Industrial Boiler Maximum Achievable Control Technology

 

EPA initially finalized rules that would reduce emissions of air pollutants from existing and new Industrial Boilers and Process Heaters, Commercial and Industrial Solid Waste Incinerators (CISWI), and Sewage Sludge Incinerators (SSI) on March 21, 2011. EPA received robust comments on its March 21, 2011 rule, as a result EPA proposed several rule changes based on additional data provided after the agency issued final standards and after conducting additional analyses. Subsequently EPA decided to reconsider parts of the Boiler and CISWI rules. The reconsideration resulted in EPA issuing proposed amendments on December 2 3, 2011 for the major, area source Boiler and CISWI rules. The effective date of the rule was May, 20, 2011, but EPA issued No Action Assurance letters (in effect until December 31, 2012) for certain initial deadlines.

On January 31, 2013 EPA finalized maximum achievable control technology standards for existing and new Industrial Boilers and Process Heaters, Commercial and Industrial Solid Waste Incinerators (CISWI), and Sewage Sludge Incinerators (SSI), which were originally finalized in March 2011. Existing units have until January 31, 2016 to comply with the rules emission limits. Sources may request an additional year to comply from the permitting agency if they are installing controls or repowering.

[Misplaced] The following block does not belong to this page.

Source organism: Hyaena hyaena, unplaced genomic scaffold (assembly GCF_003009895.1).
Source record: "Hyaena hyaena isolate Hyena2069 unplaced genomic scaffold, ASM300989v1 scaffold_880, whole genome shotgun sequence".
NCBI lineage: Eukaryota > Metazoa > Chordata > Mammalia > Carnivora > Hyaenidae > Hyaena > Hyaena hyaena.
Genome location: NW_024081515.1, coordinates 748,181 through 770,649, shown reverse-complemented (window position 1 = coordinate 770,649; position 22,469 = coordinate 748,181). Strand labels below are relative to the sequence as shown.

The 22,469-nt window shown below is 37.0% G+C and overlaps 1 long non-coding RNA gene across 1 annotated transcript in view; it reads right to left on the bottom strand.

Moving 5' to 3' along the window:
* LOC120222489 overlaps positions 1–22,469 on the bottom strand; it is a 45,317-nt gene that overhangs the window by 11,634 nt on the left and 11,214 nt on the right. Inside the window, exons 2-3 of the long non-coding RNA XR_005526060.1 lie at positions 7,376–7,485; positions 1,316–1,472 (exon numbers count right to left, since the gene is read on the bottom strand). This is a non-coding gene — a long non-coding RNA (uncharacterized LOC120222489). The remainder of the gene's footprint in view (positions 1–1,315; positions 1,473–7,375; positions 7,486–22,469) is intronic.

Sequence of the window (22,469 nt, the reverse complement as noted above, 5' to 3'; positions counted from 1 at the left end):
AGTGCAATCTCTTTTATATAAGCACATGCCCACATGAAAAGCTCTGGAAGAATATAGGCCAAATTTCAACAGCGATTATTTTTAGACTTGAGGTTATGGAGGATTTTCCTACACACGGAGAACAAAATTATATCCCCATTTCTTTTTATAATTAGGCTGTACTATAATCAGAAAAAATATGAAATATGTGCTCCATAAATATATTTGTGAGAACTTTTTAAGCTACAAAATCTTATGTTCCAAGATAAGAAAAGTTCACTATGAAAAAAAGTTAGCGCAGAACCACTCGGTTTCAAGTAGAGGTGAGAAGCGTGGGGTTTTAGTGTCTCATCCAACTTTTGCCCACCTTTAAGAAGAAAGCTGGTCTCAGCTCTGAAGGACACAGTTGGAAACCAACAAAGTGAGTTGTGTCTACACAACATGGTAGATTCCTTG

The compliance date for new sources is January 31, 2013, or upon startup, whichever is later. Since the rule has changed several times, new sources have a period of 3 years from publication of the final rule to comply with alternate limits before they must comply with the finalized new source limits.

In a separate but related action, EPA revised the non-hazardous secondary materials rule (NHSM). This rule defines which materials are, or are not, “solid waste” when burned in combustion units. The NHSM rule helps determine which standards; either boiler or CISWI, a unit that burns these materials will be required to meet.

 

Affected Sources:
The boilers and process heaters that would be covered by these standards do not burn solid waste. There are approximately 14,000 major source boilers in the US. Approximately, 12% (1,700) would be required to install emission control technology if they do not already meet the emission limits. Boilers affected under this rule burn natural gas, fuel oil, coal, biomass (e.g., wood), refinery gas, or other gas to produce steam.

The amended rule adds to and refines the list of subcategories for light and heavy industrial liquids to reflect design differences in the boilers that burn these fuels. The final rule set new emissions limits for PM that are different for each solid fuel subcategory (e.g., biomass, coal) to better reflect real-world operating conditions. In addition, based on the number information the rule set new emissions limits for carbon monoxide. The proposal seeks to allow for alternative total selective metals emission limits to regulate metallic air toxics instead of using a PM as a surrogate. Work practice standards would replace numeric emission limits for dioxins. Additional changes include amendments to the compliance monitoring provisions, allowing CO stack testing or continuous monitoring.

For more information, please visit http://www.epa.gov/airquality/combustion/index.html